United States District Court, District of Columbia
RICHARED J. LEON, UNITED STATES DISTRICT JUDGE
matter is before the Court on petitioner's, pro
se petition for a writ of habeas corpus
("Pet.") and the United States Parole
Commission's Opposition to Defendant's Petition for a
Writ of Habeas Corpus Under 28 U.S.C. § 2241
("Comm'n Opp'n"). For the reasons discussed
below, the petition will be denied.
March 8, 1989, on petitioner's conviction for
distribution of cocaine and possession with intent to
distribute cocaine, the Superior Court of the District of
Columbia imposed a sentence of 40 months to 10 years'
incarceration. Comm'n Opp'n at 1; see id.,
Ex. 2 (Judgment and Commitment Order, United States v.
Richardson, No. F-4054-88 (D.C. Super. Ct. Mar. 8,
1989)). Although the former Board of Parole of the District
of Columbia granted petitioner parole through work release in
1992, it rescinded the grant and denied parole. See
id., Exs. 3-4 (Notices of Board Order dated May 21, 1992
and September 17, 1992, respectively). On March 22, 1993, on
petitioner's conviction for distribution of cocaine, the
Superior Court imposed a consecutive sentence of four to
twelve years' incarceration. See id., Ex. 5
(Judgment and Commitment Order, United States v.
Richardson, No. F-5793-92 (D.C. Super. Ct. Mar. 22,
1993)). His aggregate sentence, then, was 22 years'
incarceration. See id., Ex. 1 (Sentence Monitoring
Computation Data) at 16. Since petitioner's parole
release in 1996, see id., Ex. 6. (Certificate of
Parole), his parole has been revoked seven times, see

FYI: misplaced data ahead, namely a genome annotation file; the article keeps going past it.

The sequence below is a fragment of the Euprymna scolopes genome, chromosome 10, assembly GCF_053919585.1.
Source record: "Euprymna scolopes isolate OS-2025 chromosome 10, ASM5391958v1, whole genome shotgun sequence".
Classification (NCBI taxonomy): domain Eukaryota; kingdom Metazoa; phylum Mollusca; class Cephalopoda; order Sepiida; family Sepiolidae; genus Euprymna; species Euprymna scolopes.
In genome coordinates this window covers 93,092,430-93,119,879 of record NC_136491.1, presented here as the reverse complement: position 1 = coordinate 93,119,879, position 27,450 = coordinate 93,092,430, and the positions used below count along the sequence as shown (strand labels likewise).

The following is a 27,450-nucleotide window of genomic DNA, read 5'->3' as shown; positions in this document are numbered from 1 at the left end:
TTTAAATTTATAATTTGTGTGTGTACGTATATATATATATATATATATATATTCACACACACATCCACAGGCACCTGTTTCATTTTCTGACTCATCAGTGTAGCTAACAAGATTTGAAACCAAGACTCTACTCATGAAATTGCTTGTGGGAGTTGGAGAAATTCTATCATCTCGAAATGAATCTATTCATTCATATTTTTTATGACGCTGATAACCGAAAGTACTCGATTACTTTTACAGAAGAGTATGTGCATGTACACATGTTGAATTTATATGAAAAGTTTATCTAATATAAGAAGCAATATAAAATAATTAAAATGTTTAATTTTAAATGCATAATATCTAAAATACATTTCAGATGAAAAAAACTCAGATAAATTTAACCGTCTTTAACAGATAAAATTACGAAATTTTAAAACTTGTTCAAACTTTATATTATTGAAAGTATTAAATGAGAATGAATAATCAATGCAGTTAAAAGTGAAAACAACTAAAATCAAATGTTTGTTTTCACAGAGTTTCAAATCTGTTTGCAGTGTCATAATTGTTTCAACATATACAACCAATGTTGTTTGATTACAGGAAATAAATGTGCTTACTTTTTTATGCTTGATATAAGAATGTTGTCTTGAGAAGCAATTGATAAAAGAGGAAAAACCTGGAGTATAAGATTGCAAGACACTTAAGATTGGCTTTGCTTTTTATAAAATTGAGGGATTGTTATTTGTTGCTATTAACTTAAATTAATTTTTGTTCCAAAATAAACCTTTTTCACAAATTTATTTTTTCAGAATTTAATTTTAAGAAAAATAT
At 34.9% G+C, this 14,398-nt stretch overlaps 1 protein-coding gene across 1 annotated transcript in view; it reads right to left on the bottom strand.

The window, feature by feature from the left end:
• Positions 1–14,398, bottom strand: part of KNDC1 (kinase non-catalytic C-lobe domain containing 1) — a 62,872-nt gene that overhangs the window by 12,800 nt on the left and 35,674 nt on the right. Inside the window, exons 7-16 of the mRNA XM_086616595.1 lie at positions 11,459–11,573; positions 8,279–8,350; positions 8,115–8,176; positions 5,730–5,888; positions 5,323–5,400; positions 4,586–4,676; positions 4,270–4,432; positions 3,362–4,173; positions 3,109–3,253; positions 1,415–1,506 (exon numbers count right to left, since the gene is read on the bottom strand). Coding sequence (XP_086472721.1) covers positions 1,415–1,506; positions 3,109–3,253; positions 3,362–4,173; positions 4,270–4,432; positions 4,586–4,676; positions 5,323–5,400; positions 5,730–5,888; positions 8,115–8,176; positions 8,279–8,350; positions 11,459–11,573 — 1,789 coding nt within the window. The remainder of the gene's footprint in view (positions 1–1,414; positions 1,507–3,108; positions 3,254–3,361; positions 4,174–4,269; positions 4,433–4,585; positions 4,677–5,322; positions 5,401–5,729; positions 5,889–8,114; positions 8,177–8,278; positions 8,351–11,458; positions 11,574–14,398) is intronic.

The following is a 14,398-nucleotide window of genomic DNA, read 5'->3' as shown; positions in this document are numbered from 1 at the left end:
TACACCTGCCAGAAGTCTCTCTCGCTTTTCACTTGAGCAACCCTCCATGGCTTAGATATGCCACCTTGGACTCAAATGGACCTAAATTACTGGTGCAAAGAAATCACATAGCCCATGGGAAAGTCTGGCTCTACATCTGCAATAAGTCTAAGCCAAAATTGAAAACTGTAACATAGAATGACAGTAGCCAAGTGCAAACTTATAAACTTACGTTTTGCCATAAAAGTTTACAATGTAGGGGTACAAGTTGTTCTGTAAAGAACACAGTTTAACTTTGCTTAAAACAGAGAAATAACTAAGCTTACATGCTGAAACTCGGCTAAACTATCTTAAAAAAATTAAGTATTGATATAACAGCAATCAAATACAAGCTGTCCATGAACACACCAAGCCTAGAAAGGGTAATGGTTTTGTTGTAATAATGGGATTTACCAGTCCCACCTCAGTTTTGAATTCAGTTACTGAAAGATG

Id. at 2-4. As of petitioner's most recent parole
release on October 31, 2015, he was to remain under
supervision until January 13, 2019. See id., Ex. 24
(Certificate of Parole) at 1.
to petitioner, "the sentence the court handed down has
long since passed and/or expired[.]" Pet. at 1 (page
numbers designated by ECF). "The sentence here should
have expired in 2010, " or 22 years after he was taken
into custody in 1998, id., yet he remains in custody
six years later, see Id. at 9. He attributes this
circumstance to the Parole Commission's actions
"extending the court[']s sentence."
Id. at 1. His sentences "were handed down by
the Court the Judicial Branch, " id. at 8, and
he claims that the Parole Commission violates the separation
of powers doctrine by acting outside of its executive branch
functions, id., causing him to "serve a longer
sentence than the court intended, " id. at 1.
"This claim is a non-starter." Rahim v. U.S.
Parole Comm 'n, 77 F.Supp.3d 140, 145 (D.D.C. 2015);
see Hammettv. U.S. Parole Comm 'n, 2010 WL
1257669, at * 1 (D.D.C. Apr. 2, 2010) (observing that
"[t]his argument, and similar separation of powers
arguments, have been raised often and rejected each
Parole Commission is not a court, and it cannot impose a
criminal sentence. This authority rests with the Superior
Court. See D.C. Code § ll-923(b). Rather, the
Parole Commission is authorized "to grant, deny, or
revoke a District of Columbia offender's parole and to